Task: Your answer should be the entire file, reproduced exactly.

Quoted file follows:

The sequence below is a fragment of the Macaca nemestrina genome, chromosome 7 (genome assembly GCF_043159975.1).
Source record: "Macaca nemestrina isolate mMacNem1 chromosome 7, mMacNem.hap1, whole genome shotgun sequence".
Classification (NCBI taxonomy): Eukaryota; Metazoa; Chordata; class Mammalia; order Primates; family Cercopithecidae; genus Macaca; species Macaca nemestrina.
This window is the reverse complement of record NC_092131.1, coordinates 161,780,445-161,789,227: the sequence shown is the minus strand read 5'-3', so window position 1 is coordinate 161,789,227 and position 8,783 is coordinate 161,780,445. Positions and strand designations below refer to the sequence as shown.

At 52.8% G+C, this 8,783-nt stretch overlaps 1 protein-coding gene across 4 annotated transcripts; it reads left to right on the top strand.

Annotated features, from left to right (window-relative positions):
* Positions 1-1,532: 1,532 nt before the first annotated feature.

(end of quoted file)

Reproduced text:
The sequence below is a fragment of the Macaca nemestrina genome, chromosome 7 (genome assembly GCF_043159975.1).
Source record: "Macaca nemestrina isolate mMacNem1 chromosome 7, mMacNem.hap1, whole genome shotgun sequence".
Classification (NCBI taxonomy): Eukaryota; Metazoa; Chordata; class Mammalia; order Primates; family Cercopithecidae; genus Macaca; species Macaca nemestrina.
This window is the reverse complement of record NC_092131.1, coordinates 161,780,445-161,789,227: the sequence shown is the minus strand read 5'-3', so window position 1 is coordinate 161,789,227 and position 8,783 is coordinate 161,780,445. Positions and strand designations below refer to the sequence as shown.

At 52.8% G+C, this 8,783-nt stretch overlaps 1 protein-coding gene across 4 annotated transcripts; it reads left to right on the top strand.

Annotated features, from left to right (window-relative positions):
* Positions 1-1,532: 1,532 nt before the first annotated feature.